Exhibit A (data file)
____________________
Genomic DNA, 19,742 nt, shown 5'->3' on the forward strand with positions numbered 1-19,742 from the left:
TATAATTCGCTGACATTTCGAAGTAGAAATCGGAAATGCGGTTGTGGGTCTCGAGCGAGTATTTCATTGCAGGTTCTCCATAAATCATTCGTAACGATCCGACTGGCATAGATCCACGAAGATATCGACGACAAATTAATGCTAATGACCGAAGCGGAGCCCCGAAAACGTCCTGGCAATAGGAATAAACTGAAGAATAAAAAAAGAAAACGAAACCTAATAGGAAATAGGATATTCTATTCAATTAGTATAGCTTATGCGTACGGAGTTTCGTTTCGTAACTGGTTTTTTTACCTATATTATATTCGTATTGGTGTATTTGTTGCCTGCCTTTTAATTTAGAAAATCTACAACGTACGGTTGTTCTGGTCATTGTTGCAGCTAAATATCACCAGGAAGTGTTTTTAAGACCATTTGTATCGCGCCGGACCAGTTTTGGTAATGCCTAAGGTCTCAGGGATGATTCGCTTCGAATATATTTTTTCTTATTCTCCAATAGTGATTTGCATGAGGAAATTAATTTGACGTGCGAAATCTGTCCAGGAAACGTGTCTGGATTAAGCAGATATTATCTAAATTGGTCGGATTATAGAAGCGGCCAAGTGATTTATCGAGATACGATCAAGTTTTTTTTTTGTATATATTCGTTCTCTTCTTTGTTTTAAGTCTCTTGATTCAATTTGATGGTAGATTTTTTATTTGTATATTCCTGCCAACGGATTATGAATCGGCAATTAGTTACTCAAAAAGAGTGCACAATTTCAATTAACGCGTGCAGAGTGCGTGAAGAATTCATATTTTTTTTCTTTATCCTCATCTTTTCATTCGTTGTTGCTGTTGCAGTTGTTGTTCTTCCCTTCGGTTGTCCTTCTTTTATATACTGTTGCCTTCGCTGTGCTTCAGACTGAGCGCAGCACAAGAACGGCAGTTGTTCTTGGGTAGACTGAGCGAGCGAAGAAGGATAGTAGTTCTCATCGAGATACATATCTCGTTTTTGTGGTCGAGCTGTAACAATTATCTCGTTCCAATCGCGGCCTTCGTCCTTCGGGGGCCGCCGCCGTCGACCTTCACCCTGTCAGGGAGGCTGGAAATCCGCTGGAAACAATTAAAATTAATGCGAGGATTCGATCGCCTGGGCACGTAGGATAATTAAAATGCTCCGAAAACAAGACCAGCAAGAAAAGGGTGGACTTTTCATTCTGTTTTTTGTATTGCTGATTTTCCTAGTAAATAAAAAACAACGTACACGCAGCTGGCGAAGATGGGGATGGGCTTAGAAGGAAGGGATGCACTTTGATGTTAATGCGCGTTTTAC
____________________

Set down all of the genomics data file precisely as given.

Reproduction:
Genomic DNA, 19,742 nt, shown 5'->3' on the forward strand with positions numbered 1-19,742 from the left:
TATAATTCGCTGACATTTCGAAGTAGAAATCGGAAATGCGGTTGTGGGTCTCGAGCGAGTATTTCATTGCAGGTTCTCCATAAATCATTCGTAACGATCCGACTGGCATAGATCCACGAAGATATCGACGACAAATTAATGCTAATGACCGAAGCGGAGCCCCGAAAACGTCCTGGCAATAGGAATAAACTGAAGAATAAAAAAAGAAAACGAAACCTAATAGGAAATAGGATATTCTATTCAATTAGTATAGCTTATGCGTACGGAGTTTCGTTTCGTAACTGGTTTTTTTACCTATATTATATTCGTATTGGTGTATTTGTTGCCTGCCTTTTAATTTAGAAAATCTACAACGTACGGTTGTTCTGGTCATTGTTGCAGCTAAATATCACCAGGAAGTGTTTTTAAGACCATTTGTATCGCGCCGGACCAGTTTTGGTAATGCCTAAGGTCTCAGGGATGATTCGCTTCGAATATATTTTTTCTTATTCTCCAATAGTGATTTGCATGAGGAAATTAATTTGACGTGCGAAATCTGTCCAGGAAACGTGTCTGGATTAAGCAGATATTATCTAAATTGGTCGGATTATAGAAGCGGCCAAGTGATTTATCGAGATACGATCAAGTTTTTTTTTTGTATATATTCGTTCTCTTCTTTGTTTTAAGTCTCTTGATTCAATTTGATGGTAGATTTTTTATTTGTATATTCCTGCCAACGGATTATGAATCGGCAATTAGTTACTCAAAAAGAGTGCACAATTTCAATTAACGCGTGCAGAGTGCGTGAAGAATTCATATTTTTTTTCTTTATCCTCATCTTTTCATTCGTTGTTGCTGTTGCAGTTGTTGTTCTTCCCTTCGGTTGTCCTTCTTTTATATACTGTTGCCTTCGCTGTGCTTCAGACTGAGCGCAGCACAAGAACGGCAGTTGTTCTTGGGTAGACTGAGCGAGCGAAGAAGGATAGTAGTTCTCATCGAGATACATATCTCGTTTTTGTGGTCGAGCTGTAACAATTATCTCGTTCCAATCGCGGCCTTCGTCCTTCGGGGGCCGCCGCCGTCGACCTTCACCCTGTCAGGGAGGCTGGAAATCCGCTGGAAACAATTAAAATTAATGCGAGGATTCGATCGCCTGGGCACGTAGGATAATTAAAATGCTCCGAAAACAAGACCAGCAAGAAAAGGGTGGACTTTTCATTCTGTTTTTTGTATTGCTGATTTTCCTAGTAAATAAAAAACAACGTACACGCAGCTGGCGAAGATGGGGATGGGCTTAGAAGGAAGGGATGCACTTTGATGTTAATGCGCGTTTTAC